For most of the 17th century the Company prospered, and served as the military and political instrument of the powerful Dutch commercial empire in the East Indies. Establishing its headquarters in Batavia (now Jakarta) in 1619, the Dutch East India Company subdued local rulers and drove the British and Portuguese from Indonesia, Malaya, and Ceylon (now Sri Lanka). Conquering Java and then the outer islands of the Indonesian archipelago, the Company took control of the fabulously lucrative Spice Islands trade.
By the 18th century, the Dutch East India Company was less a commercial shipping enterprise and more a territorial organization developing the agricultural resources of the Indonesian islands.
Poor administration due to corruption brought the Company into serious debt towards the end of the century, and in 1799, the Dutch government revoked the Company's charter and took over its possessions and debts.
The effects of the Company's enormous power could be seen long after its 200-year operation ended. The colony it established at the Cape of Good Hope in 1652 remained Dutch until conquered by England in 1814, with Dutch (Boer) influence continuing in South Africa to this day. And Indonesia remained a Dutch colony for more than 150 years after the demise of the company that originally established its headquarters in Batavia.
The success of the VOC resulted in the founding of British East India Company, which had considerable influence over events in the American Colonies.
20 March 1806
The foundation stone of Dartmoor Prison was laid. The prison exists today. A bleak structure in the middle of a desolate moor (The countryside is the appropriate setting of The Hound of the Baskervilles.)
20 March 1815
Napoleon returned to Paris from banishment on the island of Elba to begin his last 100 days of power that ended with defeat and exile.
20 March 1852
Harriet Beecher Stowe's novel Uncle Tom's Cabin was published.
21 March 1556
The Archbishop of Canterbury, Thomas Cranmer, was burned at the stake as a heretic under 'Bloody Mary' (Queen Mary I). Cranmer was archbishop during Henry VIII's reign, but when Mary I took power, she forced Cranmer to convert to Catholicism. Cranmer wrote a recantation of Protestantism, but she did not believe him. Shortly before his execution, he repudiated his own weakness by saying "forasmuch as my hand hath offended, writing contrary to my heart, therefore my hand shall first be punished; for when I come to the fire it shall first be burned." And Archbishop Cranmer did hold his hand in the fire until it was burnt to a cinder, frequently saying: "This unworthy right hand."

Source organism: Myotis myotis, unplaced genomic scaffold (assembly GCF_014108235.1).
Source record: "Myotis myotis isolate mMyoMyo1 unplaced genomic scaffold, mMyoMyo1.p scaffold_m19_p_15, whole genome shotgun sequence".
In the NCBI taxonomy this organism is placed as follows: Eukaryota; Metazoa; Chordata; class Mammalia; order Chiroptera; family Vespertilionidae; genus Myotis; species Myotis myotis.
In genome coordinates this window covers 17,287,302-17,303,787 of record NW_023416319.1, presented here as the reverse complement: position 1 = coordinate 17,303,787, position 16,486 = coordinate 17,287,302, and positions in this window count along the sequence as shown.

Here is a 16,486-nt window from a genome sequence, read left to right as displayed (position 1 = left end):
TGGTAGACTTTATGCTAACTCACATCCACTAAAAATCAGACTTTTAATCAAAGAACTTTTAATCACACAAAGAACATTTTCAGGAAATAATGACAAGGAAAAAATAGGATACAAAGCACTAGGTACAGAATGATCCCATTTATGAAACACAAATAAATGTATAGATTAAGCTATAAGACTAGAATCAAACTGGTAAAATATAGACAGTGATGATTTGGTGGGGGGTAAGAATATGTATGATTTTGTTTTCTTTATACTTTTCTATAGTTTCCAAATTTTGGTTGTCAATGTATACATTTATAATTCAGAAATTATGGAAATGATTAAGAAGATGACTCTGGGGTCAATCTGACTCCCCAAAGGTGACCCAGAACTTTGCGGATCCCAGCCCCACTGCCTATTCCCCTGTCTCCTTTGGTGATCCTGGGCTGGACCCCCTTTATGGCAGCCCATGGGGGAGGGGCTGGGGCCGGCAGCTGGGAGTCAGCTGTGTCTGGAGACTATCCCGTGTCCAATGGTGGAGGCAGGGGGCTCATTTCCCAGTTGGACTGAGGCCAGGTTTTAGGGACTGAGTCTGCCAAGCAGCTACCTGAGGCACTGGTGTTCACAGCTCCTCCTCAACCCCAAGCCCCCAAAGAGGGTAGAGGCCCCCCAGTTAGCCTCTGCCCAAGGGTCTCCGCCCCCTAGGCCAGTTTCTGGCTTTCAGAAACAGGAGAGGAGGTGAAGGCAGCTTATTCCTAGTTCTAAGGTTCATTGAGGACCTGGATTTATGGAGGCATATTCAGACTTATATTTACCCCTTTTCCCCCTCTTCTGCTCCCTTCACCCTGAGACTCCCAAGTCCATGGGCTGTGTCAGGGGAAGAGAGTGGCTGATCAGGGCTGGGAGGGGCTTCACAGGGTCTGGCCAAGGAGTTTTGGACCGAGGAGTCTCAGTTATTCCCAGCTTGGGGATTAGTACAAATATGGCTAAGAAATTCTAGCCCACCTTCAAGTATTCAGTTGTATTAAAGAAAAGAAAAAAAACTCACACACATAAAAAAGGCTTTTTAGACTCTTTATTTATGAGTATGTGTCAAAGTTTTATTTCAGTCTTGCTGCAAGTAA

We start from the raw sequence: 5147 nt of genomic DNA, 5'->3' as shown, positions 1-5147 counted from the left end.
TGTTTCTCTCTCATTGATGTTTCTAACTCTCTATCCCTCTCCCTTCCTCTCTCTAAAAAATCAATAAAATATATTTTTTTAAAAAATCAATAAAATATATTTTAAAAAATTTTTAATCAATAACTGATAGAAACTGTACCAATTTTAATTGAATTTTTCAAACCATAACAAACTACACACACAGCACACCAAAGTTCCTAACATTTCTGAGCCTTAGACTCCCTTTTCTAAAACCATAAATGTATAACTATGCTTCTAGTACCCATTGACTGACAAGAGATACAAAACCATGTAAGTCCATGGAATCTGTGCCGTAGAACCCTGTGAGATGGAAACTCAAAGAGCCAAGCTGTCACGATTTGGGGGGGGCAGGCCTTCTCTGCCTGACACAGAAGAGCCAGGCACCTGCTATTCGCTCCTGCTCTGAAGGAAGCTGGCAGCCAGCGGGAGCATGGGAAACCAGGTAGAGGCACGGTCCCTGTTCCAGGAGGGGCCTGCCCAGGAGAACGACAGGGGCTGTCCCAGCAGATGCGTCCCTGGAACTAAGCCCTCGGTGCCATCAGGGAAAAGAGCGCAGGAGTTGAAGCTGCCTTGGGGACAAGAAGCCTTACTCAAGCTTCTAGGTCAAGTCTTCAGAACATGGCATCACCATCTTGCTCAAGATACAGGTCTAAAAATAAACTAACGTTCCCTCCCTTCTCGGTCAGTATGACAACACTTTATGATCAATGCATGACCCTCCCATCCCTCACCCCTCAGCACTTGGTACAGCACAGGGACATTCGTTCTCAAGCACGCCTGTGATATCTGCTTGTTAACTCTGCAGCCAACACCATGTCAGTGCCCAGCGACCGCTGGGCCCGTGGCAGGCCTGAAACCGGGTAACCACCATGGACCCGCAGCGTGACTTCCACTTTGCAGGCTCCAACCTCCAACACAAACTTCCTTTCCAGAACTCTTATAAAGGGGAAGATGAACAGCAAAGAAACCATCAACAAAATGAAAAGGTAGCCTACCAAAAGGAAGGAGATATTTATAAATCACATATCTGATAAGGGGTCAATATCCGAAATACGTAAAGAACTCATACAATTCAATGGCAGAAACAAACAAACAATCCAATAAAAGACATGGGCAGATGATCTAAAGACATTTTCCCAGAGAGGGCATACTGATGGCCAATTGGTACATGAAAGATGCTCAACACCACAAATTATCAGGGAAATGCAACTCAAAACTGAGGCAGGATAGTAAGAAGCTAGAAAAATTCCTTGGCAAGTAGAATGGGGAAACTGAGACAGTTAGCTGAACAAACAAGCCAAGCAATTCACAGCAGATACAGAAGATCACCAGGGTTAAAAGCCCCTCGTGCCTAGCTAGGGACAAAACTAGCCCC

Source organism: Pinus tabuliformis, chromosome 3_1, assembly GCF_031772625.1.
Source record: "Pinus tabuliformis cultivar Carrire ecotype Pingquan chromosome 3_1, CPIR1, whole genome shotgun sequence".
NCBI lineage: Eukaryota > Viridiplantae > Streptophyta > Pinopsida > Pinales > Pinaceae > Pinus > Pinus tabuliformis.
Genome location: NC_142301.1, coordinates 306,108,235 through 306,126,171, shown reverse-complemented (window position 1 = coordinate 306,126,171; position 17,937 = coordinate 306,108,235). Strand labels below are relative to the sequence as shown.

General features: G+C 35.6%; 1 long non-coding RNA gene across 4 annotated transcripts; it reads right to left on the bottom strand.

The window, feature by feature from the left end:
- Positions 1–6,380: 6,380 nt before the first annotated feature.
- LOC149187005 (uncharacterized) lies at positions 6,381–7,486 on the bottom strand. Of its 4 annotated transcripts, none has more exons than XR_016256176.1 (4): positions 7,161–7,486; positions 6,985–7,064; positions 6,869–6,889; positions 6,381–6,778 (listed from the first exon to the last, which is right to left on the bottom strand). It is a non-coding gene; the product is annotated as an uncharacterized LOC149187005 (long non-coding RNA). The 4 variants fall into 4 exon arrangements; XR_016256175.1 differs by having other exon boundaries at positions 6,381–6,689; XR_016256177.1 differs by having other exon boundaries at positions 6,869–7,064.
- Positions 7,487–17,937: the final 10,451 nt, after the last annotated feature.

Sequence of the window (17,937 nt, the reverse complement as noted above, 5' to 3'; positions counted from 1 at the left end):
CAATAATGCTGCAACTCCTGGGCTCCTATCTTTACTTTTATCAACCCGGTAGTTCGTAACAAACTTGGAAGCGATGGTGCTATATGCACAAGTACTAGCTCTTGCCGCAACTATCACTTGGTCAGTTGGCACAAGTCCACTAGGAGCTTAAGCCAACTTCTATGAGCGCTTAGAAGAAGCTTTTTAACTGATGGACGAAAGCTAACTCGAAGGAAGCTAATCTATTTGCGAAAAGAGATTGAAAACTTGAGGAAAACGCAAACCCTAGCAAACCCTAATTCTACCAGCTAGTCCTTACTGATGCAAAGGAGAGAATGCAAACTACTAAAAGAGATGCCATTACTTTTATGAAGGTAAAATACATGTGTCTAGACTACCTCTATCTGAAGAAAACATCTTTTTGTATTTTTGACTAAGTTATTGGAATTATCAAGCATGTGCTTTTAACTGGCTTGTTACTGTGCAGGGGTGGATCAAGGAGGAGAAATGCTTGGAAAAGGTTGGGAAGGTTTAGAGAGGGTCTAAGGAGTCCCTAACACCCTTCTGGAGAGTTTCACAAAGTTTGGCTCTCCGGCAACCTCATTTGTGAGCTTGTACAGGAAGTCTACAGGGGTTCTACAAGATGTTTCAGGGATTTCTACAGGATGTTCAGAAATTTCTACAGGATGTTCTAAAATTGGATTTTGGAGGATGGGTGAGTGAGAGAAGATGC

21 March 1804
When Napoleon took power in France the country's legal system was anything but systematic. Rather, it was a confusing hodge-podge of church law, feudal law, Roman law, customary law, and royal law, with an overlay of modern rulings from the revolutionary government that had preceded Napoleon's consulate. In one of the most historically significant reforms of his rule, Napoleon sought to make French law uniform and rational through the introduction of the French Civil Code, enacted on this day.
The first major revision and reorganization of laws since the Roman era, the Civil Code was renamed the Code of Napoleon in 1807. Although it was primarily concerned with matters relating to property and families, those are the areas of law that most greatly affected citizens' lives. With its stress on equality, and its guarantee of trial by jury and freedom of speech and worship, the Code of Napoleon protected the basic freedoms won during the French revolution. But by spelling out a careful system of contractual laws to ensure the rights of private property, and by banning workers' organizations, it rejected the more radical Revolutionary tendencies. Still in place in France, the Code of Napoleon served as a model for the civil codes introduced throughout continental Europe and Latin America.
22 March 1622
Algonquian Indians led by Opechancanough, chief of the Pamunkey, massacred settlers around Jamestown, Virginia.
This was the first major massacre of European colonists by Native Americans, and left 347 settlers dead: more than 30% of the Jamestown population.